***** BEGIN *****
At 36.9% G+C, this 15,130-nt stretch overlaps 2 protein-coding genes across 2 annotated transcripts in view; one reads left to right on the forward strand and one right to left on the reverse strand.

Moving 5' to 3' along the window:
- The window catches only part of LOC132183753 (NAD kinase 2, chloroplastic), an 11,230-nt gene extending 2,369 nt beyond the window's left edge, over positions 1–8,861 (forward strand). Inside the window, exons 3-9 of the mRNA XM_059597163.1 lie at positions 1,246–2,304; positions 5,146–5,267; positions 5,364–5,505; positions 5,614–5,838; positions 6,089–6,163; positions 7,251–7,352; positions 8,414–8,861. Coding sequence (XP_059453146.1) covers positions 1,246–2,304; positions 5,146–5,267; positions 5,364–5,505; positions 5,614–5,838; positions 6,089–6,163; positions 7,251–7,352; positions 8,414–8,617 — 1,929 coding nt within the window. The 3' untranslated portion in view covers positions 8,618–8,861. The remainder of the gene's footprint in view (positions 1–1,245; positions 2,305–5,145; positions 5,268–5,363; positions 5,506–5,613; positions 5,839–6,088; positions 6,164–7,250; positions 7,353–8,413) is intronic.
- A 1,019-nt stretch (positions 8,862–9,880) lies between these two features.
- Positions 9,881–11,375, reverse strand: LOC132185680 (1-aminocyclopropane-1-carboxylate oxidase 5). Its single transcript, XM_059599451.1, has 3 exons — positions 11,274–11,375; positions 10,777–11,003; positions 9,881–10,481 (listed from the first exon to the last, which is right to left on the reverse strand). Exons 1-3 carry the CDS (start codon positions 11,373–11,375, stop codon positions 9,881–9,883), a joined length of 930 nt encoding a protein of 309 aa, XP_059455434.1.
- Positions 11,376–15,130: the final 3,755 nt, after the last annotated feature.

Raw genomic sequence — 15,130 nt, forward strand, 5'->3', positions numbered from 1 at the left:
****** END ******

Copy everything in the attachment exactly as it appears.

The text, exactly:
At 36.9% G+C, this 15,130-nt stretch overlaps 2 protein-coding genes across 2 annotated transcripts in view; one reads left to right on the forward strand and one right to left on the reverse strand.

Moving 5' to 3' along the window:
- The window catches only part of LOC132183753 (NAD kinase 2, chloroplastic), an 11,230-nt gene extending 2,369 nt beyond the window's left edge, over positions 1–8,861 (forward strand). Inside the window, exons 3-9 of the mRNA XM_059597163.1 lie at positions 1,246–2,304; positions 5,146–5,267; positions 5,364–5,505; positions 5,614–5,838; positions 6,089–6,163; positions 7,251–7,352; positions 8,414–8,861. Coding sequence (XP_059453146.1) covers positions 1,246–2,304; positions 5,146–5,267; positions 5,364–5,505; positions 5,614–5,838; positions 6,089–6,163; positions 7,251–7,352; positions 8,414–8,617 — 1,929 coding nt within the window. The 3' untranslated portion in view covers positions 8,618–8,861. The remainder of the gene's footprint in view (positions 1–1,245; positions 2,305–5,145; positions 5,268–5,363; positions 5,506–5,613; positions 5,839–6,088; positions 6,164–7,250; positions 7,353–8,413) is intronic.
- A 1,019-nt stretch (positions 8,862–9,880) lies between these two features.
- Positions 9,881–11,375, reverse strand: LOC132185680 (1-aminocyclopropane-1-carboxylate oxidase 5). Its single transcript, XM_059599451.1, has 3 exons — positions 11,274–11,375; positions 10,777–11,003; positions 9,881–10,481 (listed from the first exon to the last, which is right to left on the reverse strand). Exons 1-3 carry the CDS (start codon positions 11,373–11,375, stop codon positions 9,881–9,883), a joined length of 930 nt encoding a protein of 309 aa, XP_059455434.1.
- Positions 11,376–15,130: the final 3,755 nt, after the last annotated feature.

Raw genomic sequence — 15,130 nt, forward strand, 5'->3', positions numbered from 1 at the left: